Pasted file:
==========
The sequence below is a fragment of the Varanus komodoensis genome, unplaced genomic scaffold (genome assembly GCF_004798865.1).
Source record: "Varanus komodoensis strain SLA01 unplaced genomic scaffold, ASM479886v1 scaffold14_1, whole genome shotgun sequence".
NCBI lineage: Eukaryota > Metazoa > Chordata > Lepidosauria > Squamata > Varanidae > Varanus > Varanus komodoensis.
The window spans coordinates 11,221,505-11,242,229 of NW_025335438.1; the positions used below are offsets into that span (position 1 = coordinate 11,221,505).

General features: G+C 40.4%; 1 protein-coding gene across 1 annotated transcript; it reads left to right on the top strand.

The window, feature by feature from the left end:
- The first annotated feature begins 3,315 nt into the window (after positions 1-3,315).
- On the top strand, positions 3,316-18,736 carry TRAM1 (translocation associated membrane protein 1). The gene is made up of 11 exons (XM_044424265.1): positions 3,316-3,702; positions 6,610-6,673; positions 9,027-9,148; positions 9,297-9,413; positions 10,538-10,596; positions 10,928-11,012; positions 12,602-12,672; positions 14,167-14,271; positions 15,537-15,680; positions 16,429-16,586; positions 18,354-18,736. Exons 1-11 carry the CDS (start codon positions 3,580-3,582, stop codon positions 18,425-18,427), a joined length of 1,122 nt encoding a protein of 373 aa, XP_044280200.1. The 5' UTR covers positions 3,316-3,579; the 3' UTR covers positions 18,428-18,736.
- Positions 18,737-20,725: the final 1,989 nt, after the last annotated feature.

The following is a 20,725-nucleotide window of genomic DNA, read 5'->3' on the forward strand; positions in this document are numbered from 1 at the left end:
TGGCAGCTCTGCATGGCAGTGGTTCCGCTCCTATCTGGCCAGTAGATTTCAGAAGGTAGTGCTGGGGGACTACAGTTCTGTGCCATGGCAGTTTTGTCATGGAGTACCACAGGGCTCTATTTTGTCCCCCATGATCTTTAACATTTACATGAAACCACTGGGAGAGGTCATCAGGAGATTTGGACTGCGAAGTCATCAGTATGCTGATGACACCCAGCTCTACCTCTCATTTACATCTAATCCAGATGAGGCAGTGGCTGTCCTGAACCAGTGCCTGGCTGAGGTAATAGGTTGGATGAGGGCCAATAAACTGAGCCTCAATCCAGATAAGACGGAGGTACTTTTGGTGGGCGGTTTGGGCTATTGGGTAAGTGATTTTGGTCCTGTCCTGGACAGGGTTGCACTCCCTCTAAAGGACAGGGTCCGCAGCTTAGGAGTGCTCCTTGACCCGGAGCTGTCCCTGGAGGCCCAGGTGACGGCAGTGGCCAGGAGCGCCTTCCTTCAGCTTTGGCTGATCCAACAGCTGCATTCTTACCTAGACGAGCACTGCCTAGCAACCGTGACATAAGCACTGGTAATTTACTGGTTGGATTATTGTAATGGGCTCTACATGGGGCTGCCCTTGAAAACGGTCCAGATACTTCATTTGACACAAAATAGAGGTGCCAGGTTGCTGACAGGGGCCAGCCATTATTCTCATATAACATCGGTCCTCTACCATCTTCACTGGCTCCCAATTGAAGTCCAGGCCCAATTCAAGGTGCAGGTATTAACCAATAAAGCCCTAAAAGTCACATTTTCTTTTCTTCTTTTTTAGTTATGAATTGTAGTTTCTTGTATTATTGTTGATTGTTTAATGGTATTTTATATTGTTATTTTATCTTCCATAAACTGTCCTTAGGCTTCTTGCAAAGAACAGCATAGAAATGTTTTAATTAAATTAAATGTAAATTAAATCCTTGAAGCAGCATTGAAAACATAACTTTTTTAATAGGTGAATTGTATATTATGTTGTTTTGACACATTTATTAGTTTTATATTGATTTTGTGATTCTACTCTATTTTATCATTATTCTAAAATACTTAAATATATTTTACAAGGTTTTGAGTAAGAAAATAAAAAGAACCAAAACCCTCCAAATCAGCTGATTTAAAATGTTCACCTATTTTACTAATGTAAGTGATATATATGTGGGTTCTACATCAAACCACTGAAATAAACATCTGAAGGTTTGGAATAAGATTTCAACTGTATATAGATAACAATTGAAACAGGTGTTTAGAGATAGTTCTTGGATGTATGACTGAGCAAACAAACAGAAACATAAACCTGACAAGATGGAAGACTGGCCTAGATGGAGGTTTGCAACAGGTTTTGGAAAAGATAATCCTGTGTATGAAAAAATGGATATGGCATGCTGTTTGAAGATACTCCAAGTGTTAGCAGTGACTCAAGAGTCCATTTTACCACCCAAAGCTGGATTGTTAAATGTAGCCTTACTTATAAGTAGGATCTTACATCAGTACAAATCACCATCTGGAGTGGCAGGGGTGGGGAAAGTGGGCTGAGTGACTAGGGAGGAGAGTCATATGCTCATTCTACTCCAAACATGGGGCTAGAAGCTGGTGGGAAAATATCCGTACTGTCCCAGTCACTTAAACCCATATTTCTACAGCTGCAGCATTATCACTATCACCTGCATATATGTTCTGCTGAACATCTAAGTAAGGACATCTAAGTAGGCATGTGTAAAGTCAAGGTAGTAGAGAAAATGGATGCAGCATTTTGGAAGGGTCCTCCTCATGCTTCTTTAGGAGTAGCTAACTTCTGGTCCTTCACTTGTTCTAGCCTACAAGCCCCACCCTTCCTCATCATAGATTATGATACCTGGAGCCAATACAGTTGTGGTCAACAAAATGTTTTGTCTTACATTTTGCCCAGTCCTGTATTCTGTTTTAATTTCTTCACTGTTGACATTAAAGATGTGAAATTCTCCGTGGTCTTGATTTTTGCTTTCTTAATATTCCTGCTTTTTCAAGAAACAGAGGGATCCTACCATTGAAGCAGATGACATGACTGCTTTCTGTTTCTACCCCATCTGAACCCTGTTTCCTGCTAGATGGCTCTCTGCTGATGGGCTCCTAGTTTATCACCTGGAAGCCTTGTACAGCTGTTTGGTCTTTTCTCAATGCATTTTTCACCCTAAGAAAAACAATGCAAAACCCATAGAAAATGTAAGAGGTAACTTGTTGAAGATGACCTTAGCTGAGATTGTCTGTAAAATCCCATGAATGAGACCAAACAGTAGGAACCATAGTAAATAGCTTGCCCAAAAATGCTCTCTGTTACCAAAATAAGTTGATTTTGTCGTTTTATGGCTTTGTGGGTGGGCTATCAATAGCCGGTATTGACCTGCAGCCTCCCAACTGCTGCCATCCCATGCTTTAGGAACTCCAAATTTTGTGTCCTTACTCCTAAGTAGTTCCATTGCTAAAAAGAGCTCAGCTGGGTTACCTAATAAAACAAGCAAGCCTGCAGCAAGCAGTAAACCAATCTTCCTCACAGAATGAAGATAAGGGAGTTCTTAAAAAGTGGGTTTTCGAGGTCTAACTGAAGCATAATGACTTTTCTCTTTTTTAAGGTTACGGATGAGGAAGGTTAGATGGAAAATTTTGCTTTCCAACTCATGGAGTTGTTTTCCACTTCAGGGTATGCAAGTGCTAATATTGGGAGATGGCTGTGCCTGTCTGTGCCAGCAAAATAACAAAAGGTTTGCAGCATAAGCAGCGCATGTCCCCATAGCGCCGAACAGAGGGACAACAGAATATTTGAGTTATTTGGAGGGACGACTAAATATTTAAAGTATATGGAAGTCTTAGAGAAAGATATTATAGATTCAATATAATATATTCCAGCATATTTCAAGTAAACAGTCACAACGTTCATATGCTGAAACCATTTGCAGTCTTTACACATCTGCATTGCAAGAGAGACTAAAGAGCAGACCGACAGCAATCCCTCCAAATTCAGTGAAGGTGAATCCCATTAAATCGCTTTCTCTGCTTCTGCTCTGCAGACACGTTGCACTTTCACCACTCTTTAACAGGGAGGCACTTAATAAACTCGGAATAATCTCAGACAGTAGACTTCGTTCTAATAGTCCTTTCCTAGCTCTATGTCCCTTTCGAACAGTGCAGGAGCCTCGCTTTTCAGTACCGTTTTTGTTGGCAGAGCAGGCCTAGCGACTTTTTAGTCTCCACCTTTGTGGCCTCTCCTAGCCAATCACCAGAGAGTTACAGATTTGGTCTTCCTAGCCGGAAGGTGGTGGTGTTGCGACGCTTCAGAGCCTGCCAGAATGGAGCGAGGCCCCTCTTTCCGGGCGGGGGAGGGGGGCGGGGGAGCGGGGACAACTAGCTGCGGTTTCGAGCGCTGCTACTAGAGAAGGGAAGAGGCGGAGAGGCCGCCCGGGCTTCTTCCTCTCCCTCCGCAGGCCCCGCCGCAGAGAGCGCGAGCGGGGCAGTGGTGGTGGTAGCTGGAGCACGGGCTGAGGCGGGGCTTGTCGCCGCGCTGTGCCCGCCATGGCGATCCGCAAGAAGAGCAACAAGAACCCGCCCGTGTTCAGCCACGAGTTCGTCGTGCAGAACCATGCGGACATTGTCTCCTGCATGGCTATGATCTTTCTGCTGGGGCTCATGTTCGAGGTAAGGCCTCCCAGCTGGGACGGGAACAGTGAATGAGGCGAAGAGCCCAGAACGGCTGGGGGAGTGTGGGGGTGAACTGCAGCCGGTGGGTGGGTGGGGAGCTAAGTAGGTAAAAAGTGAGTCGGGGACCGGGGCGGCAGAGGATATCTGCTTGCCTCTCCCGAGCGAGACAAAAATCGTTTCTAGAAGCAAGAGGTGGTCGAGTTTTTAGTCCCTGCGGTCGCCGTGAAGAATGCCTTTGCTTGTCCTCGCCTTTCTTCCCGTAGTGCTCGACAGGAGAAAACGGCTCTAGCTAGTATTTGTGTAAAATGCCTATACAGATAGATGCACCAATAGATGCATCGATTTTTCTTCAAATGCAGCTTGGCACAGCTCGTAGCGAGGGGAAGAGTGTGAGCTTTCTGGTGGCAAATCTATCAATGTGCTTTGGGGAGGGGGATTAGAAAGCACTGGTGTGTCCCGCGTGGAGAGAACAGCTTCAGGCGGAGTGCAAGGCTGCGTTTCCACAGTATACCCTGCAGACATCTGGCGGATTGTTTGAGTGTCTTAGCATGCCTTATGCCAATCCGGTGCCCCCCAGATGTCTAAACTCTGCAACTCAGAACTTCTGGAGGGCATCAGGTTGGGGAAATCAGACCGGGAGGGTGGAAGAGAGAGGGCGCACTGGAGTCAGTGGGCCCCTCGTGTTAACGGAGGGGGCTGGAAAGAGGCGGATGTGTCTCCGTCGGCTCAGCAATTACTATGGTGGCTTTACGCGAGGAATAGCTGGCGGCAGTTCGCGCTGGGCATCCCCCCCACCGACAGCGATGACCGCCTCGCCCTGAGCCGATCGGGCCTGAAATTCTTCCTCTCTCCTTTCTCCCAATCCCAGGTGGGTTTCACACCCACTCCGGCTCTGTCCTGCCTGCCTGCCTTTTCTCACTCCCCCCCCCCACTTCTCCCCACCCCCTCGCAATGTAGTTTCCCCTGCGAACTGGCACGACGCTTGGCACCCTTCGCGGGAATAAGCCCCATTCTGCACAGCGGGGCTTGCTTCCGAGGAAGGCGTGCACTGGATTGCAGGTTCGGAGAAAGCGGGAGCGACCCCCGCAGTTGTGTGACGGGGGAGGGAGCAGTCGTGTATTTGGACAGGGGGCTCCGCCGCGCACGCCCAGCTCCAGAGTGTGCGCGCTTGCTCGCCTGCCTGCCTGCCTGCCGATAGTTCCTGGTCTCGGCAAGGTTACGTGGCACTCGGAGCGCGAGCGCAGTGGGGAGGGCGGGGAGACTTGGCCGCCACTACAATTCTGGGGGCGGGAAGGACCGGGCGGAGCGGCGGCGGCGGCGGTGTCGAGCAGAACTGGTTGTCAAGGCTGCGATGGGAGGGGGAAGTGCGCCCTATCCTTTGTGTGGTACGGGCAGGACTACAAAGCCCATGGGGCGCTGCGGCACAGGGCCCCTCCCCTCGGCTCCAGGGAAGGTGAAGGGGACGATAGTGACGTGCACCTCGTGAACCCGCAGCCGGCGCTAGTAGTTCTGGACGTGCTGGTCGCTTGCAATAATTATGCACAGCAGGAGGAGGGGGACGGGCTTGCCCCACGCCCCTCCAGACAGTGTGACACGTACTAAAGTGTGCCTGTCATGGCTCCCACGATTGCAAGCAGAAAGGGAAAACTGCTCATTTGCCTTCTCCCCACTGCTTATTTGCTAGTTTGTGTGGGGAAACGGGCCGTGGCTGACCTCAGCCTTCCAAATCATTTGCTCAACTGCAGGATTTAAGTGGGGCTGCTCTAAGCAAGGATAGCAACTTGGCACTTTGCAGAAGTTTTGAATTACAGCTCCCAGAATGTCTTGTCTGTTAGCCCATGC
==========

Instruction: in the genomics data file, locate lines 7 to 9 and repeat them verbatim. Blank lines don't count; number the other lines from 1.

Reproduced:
- The first annotated feature begins 3,315 nt into the window (after positions 1-3,315).
- On the top strand, positions 3,316-18,736 carry TRAM1 (translocation associated membrane protein 1). The gene is made up of 11 exons (XM_044424265.1): positions 3,316-3,702; positions 6,610-6,673; positions 9,027-9,148; positions 9,297-9,413; positions 10,538-10,596; positions 10,928-11,012; positions 12,602-12,672; positions 14,167-14,271; positions 15,537-15,680; positions 16,429-16,586; positions 18,354-18,736. Exons 1-11 carry the CDS (start codon positions 3,580-3,582, stop codon positions 18,425-18,427), a joined length of 1,122 nt encoding a protein of 373 aa, XP_044280200.1. The 5' UTR covers positions 3,316-3,579; the 3' UTR covers positions 18,428-18,736.
- Positions 18,737-20,725: the final 1,989 nt, after the last annotated feature.